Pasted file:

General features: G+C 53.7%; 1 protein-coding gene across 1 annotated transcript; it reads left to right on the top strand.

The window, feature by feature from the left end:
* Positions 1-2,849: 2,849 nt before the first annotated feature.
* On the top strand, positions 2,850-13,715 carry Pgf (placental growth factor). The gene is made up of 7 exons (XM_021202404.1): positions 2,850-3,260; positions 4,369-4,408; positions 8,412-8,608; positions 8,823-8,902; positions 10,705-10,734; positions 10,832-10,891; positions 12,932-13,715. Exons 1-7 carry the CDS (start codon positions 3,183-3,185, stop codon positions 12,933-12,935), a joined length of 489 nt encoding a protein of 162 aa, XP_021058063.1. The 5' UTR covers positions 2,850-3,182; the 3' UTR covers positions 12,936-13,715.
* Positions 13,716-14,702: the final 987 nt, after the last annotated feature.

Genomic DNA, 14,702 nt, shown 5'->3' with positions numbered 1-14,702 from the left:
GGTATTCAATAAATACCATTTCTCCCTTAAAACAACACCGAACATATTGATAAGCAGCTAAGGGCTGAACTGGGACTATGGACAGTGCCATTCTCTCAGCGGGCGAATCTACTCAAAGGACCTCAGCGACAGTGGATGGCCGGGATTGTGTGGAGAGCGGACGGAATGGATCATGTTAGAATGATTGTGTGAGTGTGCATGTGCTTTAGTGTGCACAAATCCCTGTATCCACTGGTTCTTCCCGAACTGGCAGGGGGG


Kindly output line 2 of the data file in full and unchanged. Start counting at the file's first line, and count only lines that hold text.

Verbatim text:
The window, feature by feature from the left end: